If you have come to realize a person in your life suffers from hoarding disorder, you are well ahead of many individuals who have a family member or close friend who hoards. One of the realities associated with hoarding is that majority of people afflicted with this disorder hide their situation from others, including family members and friends.

If you’ve discovered someone close to you hoards, you likely nearly immediately wonder what you can to do help that individual. The reality is that assisting a person with hoarding disorder is nearly always far easier said than done. With this noted, there are some practical tips and key strategies to employ when you have a sincere desire to assist a hoarder.

How Did You Learn About the Hoarding Situation?

As a preliminary matter to attempting to assist a person suffering from hoarding disorder, you need to focus on the question of how you learned about the situation in the first instance. The manner in which you learned of a person’s hoarding disorder will determine the manner in which you take at least some preliminary steps to indicate your willingness to assist.

If you discovered that someone in your life hoards indirectly and not from that individual, the first step you need to take is broaching the subject in the first instance with that person. There are three primary factors that you need to keep in mind in this regard.

First, many people do not disclose they hoard because they are embarrassed by the situation. Second, others to do not disclose they hoard because they do not believe they have a problem. They do not disclose that they hoard not because they are embarrassed by what they do, but because they believe others will not understand the importance and necessity of what they have to do.

Finally, there are people who are not particularly embarrassed by hoarding and do not necessarily think they are doing some sort of important work in amassing and maintaining items. These people do not disclose hoarding because they fear that someone will come in and attempt to take over their property and dispose of items improperly.

When you elect to approach someone who has not directly disclosed a hoarding issue to you, you must bear these factors in mind. In addition, you must approach an individual in regard to a hoarding issue in a completely non-accusatory, non-aggressive manner.

If a hoarder confides to you what is going on in their life, which is the exception and not the rule, you are in a better position to discuss the matter more directly and fully. However, you must not be accusatory or aggressive in discussing the matter, even when the matter of hoarding is disclosed to you.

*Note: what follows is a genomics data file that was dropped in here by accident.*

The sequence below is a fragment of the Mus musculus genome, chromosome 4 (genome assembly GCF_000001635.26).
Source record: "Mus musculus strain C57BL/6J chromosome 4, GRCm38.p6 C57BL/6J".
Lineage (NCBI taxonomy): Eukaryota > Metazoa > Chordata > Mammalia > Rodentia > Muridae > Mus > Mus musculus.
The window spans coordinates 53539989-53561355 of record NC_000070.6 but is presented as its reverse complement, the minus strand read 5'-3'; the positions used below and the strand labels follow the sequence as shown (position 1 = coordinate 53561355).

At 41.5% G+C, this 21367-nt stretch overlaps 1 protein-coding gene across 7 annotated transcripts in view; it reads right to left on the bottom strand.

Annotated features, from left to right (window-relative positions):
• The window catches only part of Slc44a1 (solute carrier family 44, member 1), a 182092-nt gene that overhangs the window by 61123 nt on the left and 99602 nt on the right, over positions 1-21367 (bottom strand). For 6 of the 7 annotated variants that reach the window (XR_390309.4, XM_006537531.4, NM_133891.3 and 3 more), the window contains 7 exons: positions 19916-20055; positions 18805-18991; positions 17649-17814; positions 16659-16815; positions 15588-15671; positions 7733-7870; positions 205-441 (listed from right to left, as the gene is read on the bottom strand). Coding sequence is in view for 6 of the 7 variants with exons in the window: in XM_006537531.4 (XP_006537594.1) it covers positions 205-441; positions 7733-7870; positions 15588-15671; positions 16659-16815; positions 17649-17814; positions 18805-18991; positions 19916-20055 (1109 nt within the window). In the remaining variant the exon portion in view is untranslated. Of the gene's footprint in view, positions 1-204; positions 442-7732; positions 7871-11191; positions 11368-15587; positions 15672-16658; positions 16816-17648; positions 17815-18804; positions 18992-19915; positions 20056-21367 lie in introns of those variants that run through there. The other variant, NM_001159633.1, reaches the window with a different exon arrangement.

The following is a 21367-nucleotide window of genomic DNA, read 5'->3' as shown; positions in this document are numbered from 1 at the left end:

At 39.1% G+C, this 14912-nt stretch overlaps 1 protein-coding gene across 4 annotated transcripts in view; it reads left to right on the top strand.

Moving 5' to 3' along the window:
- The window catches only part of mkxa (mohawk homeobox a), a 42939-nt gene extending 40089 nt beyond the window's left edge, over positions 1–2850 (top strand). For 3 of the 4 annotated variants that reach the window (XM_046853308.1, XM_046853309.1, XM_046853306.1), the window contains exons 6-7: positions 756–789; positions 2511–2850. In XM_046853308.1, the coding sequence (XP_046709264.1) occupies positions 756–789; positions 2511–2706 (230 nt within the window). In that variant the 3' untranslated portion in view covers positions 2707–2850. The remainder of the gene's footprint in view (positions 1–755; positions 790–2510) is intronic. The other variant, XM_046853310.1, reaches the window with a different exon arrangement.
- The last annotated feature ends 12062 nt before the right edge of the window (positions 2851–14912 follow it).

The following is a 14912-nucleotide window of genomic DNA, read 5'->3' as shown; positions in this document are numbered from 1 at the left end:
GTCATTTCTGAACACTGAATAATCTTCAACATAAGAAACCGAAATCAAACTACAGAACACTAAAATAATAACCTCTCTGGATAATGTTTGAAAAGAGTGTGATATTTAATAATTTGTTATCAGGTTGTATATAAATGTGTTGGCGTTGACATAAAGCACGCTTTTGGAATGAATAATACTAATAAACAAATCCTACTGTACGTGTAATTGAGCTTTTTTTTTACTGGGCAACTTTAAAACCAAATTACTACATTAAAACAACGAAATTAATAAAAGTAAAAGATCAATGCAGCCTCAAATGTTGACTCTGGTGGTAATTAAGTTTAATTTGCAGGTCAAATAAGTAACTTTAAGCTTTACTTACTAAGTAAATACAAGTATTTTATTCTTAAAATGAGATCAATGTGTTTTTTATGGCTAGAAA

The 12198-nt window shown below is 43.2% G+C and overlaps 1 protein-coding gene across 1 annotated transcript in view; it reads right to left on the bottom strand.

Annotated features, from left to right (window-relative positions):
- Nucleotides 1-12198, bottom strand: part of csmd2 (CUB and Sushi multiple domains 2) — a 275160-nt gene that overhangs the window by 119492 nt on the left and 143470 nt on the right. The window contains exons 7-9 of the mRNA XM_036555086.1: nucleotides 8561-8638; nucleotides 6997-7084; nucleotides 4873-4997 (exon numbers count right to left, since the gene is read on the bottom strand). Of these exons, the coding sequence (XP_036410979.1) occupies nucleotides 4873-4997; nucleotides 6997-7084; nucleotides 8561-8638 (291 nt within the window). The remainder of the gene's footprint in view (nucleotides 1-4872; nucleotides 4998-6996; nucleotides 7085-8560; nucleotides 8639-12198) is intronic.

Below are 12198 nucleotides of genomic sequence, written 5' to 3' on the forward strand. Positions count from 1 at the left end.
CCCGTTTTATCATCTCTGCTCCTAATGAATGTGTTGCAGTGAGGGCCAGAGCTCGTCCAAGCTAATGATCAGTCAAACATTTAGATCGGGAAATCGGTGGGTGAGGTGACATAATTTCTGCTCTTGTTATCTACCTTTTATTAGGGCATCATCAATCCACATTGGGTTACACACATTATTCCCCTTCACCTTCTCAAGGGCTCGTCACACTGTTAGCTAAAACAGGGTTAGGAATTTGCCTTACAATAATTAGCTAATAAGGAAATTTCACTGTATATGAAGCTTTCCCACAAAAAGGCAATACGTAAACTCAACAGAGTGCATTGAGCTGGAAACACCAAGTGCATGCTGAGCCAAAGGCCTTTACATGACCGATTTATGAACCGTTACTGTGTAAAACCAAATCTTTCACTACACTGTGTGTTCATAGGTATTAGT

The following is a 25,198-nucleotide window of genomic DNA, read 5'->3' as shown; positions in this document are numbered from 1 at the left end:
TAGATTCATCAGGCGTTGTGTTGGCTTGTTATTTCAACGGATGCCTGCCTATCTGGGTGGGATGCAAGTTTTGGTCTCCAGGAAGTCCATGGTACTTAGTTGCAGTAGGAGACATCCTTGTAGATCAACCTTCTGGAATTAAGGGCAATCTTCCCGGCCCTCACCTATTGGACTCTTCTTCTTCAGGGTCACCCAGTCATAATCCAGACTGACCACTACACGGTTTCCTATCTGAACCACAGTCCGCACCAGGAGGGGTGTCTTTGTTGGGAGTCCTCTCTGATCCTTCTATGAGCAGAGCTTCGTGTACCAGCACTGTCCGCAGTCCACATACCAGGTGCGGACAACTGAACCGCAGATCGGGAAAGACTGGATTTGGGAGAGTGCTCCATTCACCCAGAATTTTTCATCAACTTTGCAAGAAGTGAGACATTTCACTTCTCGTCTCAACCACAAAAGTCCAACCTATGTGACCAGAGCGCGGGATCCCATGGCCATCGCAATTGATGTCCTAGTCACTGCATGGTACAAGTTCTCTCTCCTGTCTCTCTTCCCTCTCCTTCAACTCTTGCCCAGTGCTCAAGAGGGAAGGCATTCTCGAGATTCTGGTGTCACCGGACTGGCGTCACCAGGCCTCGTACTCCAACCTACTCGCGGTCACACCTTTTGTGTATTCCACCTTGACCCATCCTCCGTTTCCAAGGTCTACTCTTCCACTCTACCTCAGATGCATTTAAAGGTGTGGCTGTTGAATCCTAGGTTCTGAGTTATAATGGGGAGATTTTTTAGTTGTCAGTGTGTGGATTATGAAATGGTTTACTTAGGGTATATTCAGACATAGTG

Establish Trust

Before you can even breach the subject of assisting a hoarder in eliminating items stowed in his or her home, you must establish a meaningful level of trust. By nature, a hoarder is likely to be distrustful of people. This level of distrust is magnified when a person, even a close family member, suggests that eliminating items in a hoard is necessary.

Taking that type of approach, where a meaningful level of trust is established, can have the opposite effect. A hoarder is likely to become even more committed to holding onto his or her property, to protecting items contained in a residence.

A key to developing trust with a hoarder is to understand their perspective when it comes to the items they have stowed in a residence. Consider how you would feel if someone arrived at your home to gather up jewelry and heirlooms, put these items into a garbage bag to throw it all away.

Yes, it is true that much of what a person with hoarding disorder collects has little value in reality. However, that is not how a hoarder views these items. In many ways, a hoarder views items kept in a residence in a manner similar to the way you perceive things like jewelry and heirlooms.

Suggest Small Steps

A person with hoarding disorder very well may be living in a residence that is overflowing with items of different types. Indeed, the number of items throughout a residence may be so significant that the house is barely livable. Appliances are likely broken or unusable because they are being used to store hoarded items. The bathroom may be largely inaccessible as well.